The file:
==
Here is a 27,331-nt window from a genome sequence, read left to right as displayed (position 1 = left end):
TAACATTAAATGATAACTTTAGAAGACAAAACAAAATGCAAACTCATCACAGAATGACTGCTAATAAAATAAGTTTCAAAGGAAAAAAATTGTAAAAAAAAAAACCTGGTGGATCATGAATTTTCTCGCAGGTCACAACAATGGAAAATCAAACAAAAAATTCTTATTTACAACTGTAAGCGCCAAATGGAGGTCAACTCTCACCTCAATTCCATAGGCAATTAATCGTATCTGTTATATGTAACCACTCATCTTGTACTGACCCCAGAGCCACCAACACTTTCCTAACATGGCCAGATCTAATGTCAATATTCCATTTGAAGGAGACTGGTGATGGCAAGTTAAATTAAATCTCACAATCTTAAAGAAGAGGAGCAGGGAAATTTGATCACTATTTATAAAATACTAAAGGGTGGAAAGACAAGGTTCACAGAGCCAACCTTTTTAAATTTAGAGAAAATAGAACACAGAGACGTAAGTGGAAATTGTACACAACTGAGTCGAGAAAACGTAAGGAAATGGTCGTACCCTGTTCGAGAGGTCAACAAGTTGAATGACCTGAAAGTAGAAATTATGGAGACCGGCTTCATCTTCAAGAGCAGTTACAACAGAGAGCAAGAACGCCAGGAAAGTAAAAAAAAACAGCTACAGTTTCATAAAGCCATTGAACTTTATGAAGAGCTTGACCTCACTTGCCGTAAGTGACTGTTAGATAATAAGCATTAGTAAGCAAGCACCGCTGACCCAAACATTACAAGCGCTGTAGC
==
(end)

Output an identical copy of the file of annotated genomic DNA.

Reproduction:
Here is a 27,331-nt window from a genome sequence, read left to right as displayed (position 1 = left end):
TAACATTAAATGATAACTTTAGAAGACAAAACAAAATGCAAACTCATCACAGAATGACTGCTAATAAAATAAGTTTCAAAGGAAAAAAATTGTAAAAAAAAAAACCTGGTGGATCATGAATTTTCTCGCAGGTCACAACAATGGAAAATCAAACAAAAAATTCTTATTTACAACTGTAAGCGCCAAATGGAGGTCAACTCTCACCTCAATTCCATAGGCAATTAATCGTATCTGTTATATGTAACCACTCATCTTGTACTGACCCCAGAGCCACCAACACTTTCCTAACATGGCCAGATCTAATGTCAATATTCCATTTGAAGGAGACTGGTGATGGCAAGTTAAATTAAATCTCACAATCTTAAAGAAGAGGAGCAGGGAAATTTGATCACTATTTATAAAATACTAAAGGGTGGAAAGACAAGGTTCACAGAGCCAACCTTTTTAAATTTAGAGAAAATAGAACACAGAGACGTAAGTGGAAATTGTACACAACTGAGTCGAGAAAACGTAAGGAAATGGTCGTACCCTGTTCGAGAGGTCAACAAGTTGAATGACCTGAAAGTAGAAATTATGGAGACCGGCTTCATCTTCAAGAGCAGTTACAACAGAGAGCAAGAACGCCAGGAAAGTAAAAAAAAACAGCTACAGTTTCATAAAGCCATTGAACTTTATGAAGAGCTTGACCTCACTTGCCGTAAGTGACTGTTAGATAATAAGCATTAGTAAGCAAGCACCGCTGACCCAAACATTACAAGCGCTGTAGC